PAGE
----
The benefits of automating a medical research lab include sifting through massive amounts of data in a short period of time.
Contributed by | The Association for Advancing Automation (A3)
Scientists at a National Institutes of Health laboratory search for the right combinations of chemicals to fight diseases. In this next installment in the “Why I Automate” series, researcher Chris Austin describes how robots can test millions of potential drug combinations that would overwhelm human capabilities.
There are 7,000 known diseases but medicines exist to battle only 500 of those illnesses. The laboratory programmed robots that are traditionally used in the manufacturing space, but specially engineered to work in a clean laboratory environment. They handle plates with diseased cells and test against 450,000 different chemical combinations to find solutions. Not one of the tests is duplicated and this shows how automated equipment can learn to handle unique data.
Automated equipment in labs can work without harm near biological contaminants, radioactive material, and toxic chemotherapy compounds. Companies in all industries handling hazardous materials can automate and make more strategic use of people and keep them safe.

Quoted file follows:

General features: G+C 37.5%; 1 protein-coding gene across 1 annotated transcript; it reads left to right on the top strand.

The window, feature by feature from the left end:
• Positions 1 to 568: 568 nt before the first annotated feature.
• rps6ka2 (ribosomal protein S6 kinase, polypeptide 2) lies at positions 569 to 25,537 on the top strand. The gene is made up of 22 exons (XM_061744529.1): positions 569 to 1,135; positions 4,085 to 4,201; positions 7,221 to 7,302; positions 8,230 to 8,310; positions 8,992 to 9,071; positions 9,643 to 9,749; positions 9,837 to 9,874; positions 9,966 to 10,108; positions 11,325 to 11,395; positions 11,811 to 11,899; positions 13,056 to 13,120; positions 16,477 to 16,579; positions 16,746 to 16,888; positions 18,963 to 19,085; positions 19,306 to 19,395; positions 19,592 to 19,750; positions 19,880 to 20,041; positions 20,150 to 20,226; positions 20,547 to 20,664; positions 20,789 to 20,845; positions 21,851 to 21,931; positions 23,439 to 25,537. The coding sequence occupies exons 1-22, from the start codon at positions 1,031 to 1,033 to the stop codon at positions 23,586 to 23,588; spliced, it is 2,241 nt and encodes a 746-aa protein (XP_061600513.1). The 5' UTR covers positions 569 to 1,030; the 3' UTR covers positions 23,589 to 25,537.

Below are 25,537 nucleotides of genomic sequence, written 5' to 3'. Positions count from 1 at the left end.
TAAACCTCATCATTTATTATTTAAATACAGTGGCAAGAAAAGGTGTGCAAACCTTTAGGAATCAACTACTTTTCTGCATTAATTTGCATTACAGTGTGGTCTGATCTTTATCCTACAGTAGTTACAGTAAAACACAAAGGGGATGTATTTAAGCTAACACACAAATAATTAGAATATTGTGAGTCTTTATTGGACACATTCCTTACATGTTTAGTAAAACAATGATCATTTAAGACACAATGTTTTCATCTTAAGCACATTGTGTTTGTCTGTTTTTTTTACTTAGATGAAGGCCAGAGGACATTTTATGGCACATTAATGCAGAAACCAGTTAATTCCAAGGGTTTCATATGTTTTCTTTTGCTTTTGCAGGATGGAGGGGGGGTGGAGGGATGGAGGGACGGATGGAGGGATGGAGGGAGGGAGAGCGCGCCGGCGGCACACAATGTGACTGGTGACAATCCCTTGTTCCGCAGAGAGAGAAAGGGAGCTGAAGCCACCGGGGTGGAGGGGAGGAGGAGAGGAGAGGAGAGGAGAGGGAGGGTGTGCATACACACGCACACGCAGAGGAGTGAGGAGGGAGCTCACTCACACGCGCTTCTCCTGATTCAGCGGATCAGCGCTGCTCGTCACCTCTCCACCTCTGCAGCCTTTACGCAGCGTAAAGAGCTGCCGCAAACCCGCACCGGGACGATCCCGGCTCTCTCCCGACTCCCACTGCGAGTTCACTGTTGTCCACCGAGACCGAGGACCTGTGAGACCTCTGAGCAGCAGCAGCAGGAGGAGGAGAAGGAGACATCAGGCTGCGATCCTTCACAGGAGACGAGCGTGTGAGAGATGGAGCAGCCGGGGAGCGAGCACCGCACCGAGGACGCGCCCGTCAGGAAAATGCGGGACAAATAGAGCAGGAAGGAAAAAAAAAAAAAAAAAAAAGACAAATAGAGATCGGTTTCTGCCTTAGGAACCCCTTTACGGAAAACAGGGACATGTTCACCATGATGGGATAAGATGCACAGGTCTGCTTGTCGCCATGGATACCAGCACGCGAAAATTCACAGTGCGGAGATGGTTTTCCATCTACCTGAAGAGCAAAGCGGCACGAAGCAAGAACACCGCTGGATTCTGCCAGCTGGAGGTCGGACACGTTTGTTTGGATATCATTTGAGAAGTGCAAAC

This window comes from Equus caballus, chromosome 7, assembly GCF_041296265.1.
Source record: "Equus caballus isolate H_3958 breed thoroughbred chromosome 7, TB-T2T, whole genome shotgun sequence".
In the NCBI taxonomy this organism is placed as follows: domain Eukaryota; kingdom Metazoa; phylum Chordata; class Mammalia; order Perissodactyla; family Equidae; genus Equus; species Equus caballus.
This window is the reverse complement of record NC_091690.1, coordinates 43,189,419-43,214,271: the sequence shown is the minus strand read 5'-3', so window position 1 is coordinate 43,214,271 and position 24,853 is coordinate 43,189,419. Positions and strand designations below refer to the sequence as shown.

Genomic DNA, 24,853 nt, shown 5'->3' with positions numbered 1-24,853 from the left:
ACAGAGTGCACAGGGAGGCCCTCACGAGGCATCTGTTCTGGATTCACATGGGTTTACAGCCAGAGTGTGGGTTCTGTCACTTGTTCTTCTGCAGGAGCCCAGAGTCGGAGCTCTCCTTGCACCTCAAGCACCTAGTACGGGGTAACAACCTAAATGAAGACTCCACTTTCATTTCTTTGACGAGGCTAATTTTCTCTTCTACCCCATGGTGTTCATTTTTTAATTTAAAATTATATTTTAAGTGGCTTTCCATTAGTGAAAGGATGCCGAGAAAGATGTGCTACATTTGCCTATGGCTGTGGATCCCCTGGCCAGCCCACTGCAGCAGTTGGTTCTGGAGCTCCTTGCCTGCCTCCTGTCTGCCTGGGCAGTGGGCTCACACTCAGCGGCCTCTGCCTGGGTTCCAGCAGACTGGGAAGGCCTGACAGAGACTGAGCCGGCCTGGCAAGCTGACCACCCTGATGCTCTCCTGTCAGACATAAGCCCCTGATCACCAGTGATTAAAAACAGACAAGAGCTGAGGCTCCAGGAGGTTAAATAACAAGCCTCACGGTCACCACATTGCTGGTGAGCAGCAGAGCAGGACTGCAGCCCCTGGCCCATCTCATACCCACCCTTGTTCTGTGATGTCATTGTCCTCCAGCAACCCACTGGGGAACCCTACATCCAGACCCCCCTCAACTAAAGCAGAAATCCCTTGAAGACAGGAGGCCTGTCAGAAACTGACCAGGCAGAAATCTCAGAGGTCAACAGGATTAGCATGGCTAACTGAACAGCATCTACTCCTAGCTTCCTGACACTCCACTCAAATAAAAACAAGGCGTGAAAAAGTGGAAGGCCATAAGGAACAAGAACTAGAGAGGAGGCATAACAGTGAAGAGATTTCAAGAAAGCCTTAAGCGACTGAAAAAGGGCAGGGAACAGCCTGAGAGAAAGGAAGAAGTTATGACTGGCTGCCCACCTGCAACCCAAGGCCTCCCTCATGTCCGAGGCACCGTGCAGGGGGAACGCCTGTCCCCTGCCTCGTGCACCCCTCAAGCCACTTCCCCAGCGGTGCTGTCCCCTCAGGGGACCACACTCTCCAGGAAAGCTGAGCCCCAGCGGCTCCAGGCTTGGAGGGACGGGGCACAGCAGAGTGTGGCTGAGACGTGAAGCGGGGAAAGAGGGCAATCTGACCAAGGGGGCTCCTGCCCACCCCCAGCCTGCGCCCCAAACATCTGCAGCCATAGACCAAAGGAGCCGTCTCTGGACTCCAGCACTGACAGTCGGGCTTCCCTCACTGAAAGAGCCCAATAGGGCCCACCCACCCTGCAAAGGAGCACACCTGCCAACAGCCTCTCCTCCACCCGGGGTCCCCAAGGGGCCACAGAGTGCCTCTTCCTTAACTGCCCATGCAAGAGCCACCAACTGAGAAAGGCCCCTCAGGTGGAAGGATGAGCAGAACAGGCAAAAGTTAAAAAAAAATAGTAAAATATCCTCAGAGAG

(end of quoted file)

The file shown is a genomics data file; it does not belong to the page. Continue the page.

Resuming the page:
In the video clip, Mr. Austin describes a critical moment in the testing of leukemia cells and how the automated process uncovered a solution available to people in months that would have taken researchers years to discover:
About A3 & the “Why I Automate” Series:
The Association for Advancing Automation (A3) has launched a new website, www.a3automate.org. This blog-based website will tell the real story about companies that are successful because of automation, and how automation makes a positive impact on society.
The Association for Advancing Automation is the global advocate for the benefits of automating. A3 promotes automation technologies and ideas that transform the way business is done. A3 is the umbrella group for Robotic Industries Association (RIA), AIA - Advancing Vision + Imaging, and Motion Control Association (MCA). RIA, AIA, and MCA combined represent 750 automation manufacturers, component suppliers, system integrators, end users, research groups and consulting firms from throughout the world that drive automation forward.
The content & opinions in this article are the author’s and do not necessarily represent the views of RoboticsTomorrow
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